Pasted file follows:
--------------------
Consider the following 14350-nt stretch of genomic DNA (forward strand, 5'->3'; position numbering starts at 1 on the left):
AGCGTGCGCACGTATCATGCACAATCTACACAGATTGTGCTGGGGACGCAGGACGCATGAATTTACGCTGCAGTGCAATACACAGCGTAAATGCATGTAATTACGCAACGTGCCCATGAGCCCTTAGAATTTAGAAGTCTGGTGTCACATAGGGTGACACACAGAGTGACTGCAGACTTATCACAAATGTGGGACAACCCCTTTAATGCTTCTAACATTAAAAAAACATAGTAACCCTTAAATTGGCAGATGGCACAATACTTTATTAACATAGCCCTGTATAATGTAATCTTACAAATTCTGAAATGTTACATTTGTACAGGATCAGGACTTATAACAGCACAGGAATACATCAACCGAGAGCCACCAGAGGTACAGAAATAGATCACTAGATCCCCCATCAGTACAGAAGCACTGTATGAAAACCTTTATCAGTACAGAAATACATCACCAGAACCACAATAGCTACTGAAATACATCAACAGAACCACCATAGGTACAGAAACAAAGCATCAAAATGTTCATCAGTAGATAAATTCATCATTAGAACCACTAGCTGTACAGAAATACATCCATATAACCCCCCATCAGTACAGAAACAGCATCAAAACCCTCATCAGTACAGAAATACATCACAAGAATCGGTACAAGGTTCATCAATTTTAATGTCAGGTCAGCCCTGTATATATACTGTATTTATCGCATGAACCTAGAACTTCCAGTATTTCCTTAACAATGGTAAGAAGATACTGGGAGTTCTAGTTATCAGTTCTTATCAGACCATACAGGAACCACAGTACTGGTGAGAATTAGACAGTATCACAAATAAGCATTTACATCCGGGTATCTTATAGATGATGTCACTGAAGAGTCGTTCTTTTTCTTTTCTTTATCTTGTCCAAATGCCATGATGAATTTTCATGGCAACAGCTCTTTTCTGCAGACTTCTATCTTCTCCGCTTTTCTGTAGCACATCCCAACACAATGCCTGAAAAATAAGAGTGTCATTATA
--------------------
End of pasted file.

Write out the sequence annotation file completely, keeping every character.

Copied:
Consider the following 14350-nt stretch of genomic DNA (forward strand, 5'->3'; position numbering starts at 1 on the left):
AGCGTGCGCACGTATCATGCACAATCTACACAGATTGTGCTGGGGACGCAGGACGCATGAATTTACGCTGCAGTGCAATACACAGCGTAAATGCATGTAATTACGCAACGTGCCCATGAGCCCTTAGAATTTAGAAGTCTGGTGTCACATAGGGTGACACACAGAGTGACTGCAGACTTATCACAAATGTGGGACAACCCCTTTAATGCTTCTAACATTAAAAAAACATAGTAACCCTTAAATTGGCAGATGGCACAATACTTTATTAACATAGCCCTGTATAATGTAATCTTACAAATTCTGAAATGTTACATTTGTACAGGATCAGGACTTATAACAGCACAGGAATACATCAACCGAGAGCCACCAGAGGTACAGAAATAGATCACTAGATCCCCCATCAGTACAGAAGCACTGTATGAAAACCTTTATCAGTACAGAAATACATCACCAGAACCACAATAGCTACTGAAATACATCAACAGAACCACCATAGGTACAGAAACAAAGCATCAAAATGTTCATCAGTAGATAAATTCATCATTAGAACCACTAGCTGTACAGAAATACATCCATATAACCCCCCATCAGTACAGAAACAGCATCAAAACCCTCATCAGTACAGAAATACATCACAAGAATCGGTACAAGGTTCATCAATTTTAATGTCAGGTCAGCCCTGTATATATACTGTATTTATCGCATGAACCTAGAACTTCCAGTATTTCCTTAACAATGGTAAGAAGATACTGGGAGTTCTAGTTATCAGTTCTTATCAGACCATACAGGAACCACAGTACTGGTGAGAATTAGACAGTATCACAAATAAGCATTTACATCCGGGTATCTTATAGATGATGTCACTGAAGAGTCGTTCTTTTTCTTTTCTTTATCTTGTCCAAATGCCATGATGAATTTTCATGGCAACAGCTCTTTTCTGCAGACTTCTATCTTCTCCGCTTTTCTGTAGCACATCCCAACACAATGCCTGAAAAATAAGAGTGTCATTATA